The Lantern Festival is a celebration of the first full moon of the year, and also the birthday of Tianguan, one of the Taoist gods responsible for good fortune. On this day, people walk the streets carrying lighted lanterns, and red lanterns of all sorts are released into the sky at various public places. As a tradition of Lantern Festival, people eat Tangyuan, a kind of dumpling made of sweet rice and rolled into ping-pong sized balls and filled with sweet fillings. Eating Tangyuan symbolizes family unity and happiness.
Tomb Sweeping Day
Tomb Sweeping Day is believed to have originated in the Tang Dynasty, with Emperor Xuanzong. He noticed that there were an abundance of overly extravagant ceremonies and festivals being enacted, in honor of various ancestors. As a way of putting an end to this over-zealous celebrating, he passed a decree which stated that such celebrations could only happen at the graves of the ancestors, and only on one day of the year, Quingming.
Dragon Boat Festival
The Dragon Boat Festival originated in the Zhou Dynasty, in honor of a man named Qu Yuan, who was a poet and statesman, and a minister to the Zhou Emperor. Qu Yuan was a wise and kind and honest man, who did much to eliminate the corruption rampant in the Zhou court.
This was a time in Chinese history when, though the Zhou Dynasty was the ruling power, a number of feudal states were vying for power, and internecine warfare was rampant. Qu Yuan advised the Zhou Emperor to avoid going to war with the Qin – one of these feudal states. This advice was not popular with the other members of the court, and Qu Yuan ended up being exiled.
When the Zhou were defeated by the Qin, Qu Yuan, in despair, threw himself into the Milou River, one the fifth day of the fifth month in 278 BC. His last poem was:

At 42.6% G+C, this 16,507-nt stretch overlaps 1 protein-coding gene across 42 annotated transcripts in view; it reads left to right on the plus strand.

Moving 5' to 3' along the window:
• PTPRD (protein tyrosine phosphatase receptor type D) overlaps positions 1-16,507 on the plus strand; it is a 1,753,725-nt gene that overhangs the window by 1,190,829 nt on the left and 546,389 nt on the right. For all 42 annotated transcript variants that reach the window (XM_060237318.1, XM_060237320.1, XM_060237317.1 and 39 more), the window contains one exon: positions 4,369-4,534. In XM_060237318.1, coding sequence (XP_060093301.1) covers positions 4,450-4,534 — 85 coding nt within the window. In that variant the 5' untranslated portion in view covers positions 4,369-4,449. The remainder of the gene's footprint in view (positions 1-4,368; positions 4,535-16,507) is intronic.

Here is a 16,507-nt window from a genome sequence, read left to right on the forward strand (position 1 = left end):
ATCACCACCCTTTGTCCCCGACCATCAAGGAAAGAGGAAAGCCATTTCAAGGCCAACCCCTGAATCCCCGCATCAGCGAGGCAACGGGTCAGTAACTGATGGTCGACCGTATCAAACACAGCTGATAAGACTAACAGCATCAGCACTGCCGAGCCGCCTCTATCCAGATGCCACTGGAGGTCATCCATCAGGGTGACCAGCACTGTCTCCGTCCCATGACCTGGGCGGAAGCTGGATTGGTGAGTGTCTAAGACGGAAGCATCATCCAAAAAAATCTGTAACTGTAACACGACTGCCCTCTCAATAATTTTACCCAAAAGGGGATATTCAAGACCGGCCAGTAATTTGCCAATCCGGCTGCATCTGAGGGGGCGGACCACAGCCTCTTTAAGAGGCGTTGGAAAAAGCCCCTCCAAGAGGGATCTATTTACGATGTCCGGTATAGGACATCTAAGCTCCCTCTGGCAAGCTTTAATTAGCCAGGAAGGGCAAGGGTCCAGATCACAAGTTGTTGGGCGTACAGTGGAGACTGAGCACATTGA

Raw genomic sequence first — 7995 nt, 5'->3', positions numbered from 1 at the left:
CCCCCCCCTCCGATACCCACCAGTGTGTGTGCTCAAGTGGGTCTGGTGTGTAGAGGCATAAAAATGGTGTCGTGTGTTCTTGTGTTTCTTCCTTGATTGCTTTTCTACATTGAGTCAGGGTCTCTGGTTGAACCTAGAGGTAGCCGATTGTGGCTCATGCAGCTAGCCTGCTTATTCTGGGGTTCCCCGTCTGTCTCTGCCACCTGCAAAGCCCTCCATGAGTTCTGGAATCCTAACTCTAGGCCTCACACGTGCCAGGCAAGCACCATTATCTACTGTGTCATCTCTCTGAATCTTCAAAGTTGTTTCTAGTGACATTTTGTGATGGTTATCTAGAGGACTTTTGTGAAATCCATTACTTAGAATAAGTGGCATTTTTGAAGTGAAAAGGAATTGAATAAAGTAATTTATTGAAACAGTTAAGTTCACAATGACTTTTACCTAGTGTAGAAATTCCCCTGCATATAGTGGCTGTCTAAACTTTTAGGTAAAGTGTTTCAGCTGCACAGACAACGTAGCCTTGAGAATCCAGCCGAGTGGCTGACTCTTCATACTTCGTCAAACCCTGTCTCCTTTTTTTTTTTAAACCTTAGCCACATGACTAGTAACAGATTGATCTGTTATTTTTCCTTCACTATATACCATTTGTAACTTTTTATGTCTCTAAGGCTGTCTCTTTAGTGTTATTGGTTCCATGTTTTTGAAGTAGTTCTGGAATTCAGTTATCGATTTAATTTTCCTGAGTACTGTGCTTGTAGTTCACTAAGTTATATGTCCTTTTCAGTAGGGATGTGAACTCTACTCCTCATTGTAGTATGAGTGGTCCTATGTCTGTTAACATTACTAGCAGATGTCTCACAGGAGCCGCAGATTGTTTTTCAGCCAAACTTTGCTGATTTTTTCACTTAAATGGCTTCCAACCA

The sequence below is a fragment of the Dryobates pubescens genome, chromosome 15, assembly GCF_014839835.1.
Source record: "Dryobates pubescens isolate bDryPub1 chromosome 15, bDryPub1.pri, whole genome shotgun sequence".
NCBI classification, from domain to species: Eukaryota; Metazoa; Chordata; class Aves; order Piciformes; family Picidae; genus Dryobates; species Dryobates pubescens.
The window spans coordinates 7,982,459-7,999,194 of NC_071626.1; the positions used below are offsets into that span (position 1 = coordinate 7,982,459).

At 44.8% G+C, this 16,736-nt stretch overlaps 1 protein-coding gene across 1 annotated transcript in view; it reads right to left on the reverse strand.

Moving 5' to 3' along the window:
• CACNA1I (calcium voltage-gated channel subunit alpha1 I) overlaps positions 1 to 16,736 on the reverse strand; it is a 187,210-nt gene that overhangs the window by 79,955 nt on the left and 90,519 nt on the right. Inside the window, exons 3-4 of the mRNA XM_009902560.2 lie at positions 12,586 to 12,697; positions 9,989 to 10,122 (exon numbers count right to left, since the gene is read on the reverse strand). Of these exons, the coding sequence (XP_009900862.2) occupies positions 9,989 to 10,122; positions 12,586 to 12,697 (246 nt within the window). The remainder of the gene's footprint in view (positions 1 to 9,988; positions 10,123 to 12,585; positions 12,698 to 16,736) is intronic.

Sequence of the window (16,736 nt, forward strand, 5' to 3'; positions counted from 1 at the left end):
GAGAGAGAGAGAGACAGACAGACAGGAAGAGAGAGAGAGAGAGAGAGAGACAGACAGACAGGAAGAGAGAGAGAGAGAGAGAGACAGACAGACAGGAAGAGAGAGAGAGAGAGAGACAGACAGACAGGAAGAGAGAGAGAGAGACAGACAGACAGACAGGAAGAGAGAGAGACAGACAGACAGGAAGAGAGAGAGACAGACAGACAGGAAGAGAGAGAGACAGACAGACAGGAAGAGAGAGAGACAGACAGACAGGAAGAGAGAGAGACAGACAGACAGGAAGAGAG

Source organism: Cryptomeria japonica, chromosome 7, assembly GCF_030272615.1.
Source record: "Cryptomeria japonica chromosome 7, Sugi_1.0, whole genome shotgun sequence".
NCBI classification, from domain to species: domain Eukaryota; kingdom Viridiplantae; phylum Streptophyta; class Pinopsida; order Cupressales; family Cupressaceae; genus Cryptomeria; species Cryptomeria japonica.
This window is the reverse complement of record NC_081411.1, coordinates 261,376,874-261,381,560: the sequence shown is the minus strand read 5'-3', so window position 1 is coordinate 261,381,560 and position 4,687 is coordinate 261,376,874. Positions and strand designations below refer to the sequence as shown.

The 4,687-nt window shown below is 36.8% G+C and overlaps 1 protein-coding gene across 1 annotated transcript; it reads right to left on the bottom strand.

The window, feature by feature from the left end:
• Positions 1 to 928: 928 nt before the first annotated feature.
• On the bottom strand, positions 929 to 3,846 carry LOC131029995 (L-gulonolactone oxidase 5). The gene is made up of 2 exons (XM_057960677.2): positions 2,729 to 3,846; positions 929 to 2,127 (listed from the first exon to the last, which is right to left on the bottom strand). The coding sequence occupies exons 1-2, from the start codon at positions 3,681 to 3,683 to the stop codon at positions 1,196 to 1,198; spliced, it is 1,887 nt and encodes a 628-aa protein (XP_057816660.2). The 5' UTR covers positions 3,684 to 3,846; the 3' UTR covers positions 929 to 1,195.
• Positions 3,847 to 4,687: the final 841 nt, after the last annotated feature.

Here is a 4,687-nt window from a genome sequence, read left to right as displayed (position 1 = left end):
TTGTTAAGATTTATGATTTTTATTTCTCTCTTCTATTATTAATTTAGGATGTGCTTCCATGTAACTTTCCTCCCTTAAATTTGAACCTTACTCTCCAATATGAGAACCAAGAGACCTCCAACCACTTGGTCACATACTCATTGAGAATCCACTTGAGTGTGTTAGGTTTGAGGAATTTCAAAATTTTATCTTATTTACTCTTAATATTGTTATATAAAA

Many a heavy sigh I have in my despair, Grieving that I was born in such an unlucky time. I yoked a team of jade dragons to a phoenix chariot, And waited for the wind to come, To soar up on my journey
Upon hearing of Qu Yuan’s suicide, the local fisherman paddled out in their long boats, beating drums and throwing glutinous rice balls (zong zi) into the water, so that the fish wouldn’t eat Qu Yuan’s body.
Since that time, people have commemorated Qu Yuan by celebrating the anniversary of his death with activities that include dragon boat races and the eating of zong zi. Because Qu Yuan was a great poet, Duanwu Jie is sometimes also celebrated as “Poet’s Day.”
The Chinese New Year
The Chinese New Year has been known as the main religious holiday in China. It involves burning paper statues of gods, allowing the spirits to fly up to heaven and report on the family's behavior. They are replaced with new statues.
Hungry Ghost Festival
It is said that hungry ghosts, (the dead who have not had a proper funeral), are let out of the underworld on this day. People try to claim the ghosts by making offerings, saying prayers, and entertaining them with musical events.